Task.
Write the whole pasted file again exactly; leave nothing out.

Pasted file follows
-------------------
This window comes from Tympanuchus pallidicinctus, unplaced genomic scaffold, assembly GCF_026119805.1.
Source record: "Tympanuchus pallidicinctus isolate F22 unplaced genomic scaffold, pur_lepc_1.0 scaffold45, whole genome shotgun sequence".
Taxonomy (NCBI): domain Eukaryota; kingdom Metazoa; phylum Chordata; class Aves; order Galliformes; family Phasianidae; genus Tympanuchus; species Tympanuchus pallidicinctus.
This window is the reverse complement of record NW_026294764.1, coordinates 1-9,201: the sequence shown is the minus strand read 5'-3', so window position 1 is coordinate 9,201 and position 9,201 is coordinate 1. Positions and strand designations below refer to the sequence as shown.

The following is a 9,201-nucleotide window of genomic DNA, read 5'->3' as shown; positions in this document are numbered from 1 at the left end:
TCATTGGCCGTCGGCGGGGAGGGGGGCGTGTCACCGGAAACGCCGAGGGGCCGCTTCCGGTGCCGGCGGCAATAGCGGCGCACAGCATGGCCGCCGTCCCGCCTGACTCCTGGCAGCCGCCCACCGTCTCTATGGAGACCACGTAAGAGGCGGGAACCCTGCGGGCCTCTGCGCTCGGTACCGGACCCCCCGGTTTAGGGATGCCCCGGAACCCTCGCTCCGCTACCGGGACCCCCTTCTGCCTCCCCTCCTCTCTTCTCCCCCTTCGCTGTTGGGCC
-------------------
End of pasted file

This window comes from Tympanuchus pallidicinctus, unplaced genomic scaffold, assembly GCF_026119805.1.
Source record: "Tympanuchus pallidicinctus isolate F22 unplaced genomic scaffold, pur_lepc_1.0 scaffold45, whole genome shotgun sequence".
Taxonomy (NCBI): domain Eukaryota; kingdom Metazoa; phylum Chordata; class Aves; order Galliformes; family Phasianidae; genus Tympanuchus; species Tympanuchus pallidicinctus.
This window is the reverse complement of record NW_026294764.1, coordinates 1-9,201: the sequence shown is the minus strand read 5'-3', so window position 1 is coordinate 9,201 and position 9,201 is coordinate 1. Positions and strand designations below refer to the sequence as shown.

The following is a 9,201-nucleotide window of genomic DNA, read 5'->3' as shown; positions in this document are numbered from 1 at the left end:
TCATTGGCCGTCGGCGGGGAGGGGGGCGTGTCACCGGAAACGCCGAGGGGCCGCTTCCGGTGCCGGCGGCAATAGCGGCGCACAGCATGGCCGCCGTCCCGCCTGACTCCTGGCAGCCGCCCACCGTCTCTATGGAGACCACGTAAGAGGCGGGAACCCTGCGGGCCTCTGCGCTCGGTACCGGACCCCCCGGTTTAGGGATGCCCCGGAACCCTCGCTCCGCTACCGGGACCCCCTTCTGCCTCCCCTCCTCTCTTCTCCCCCTTCGCTGTTGGGCC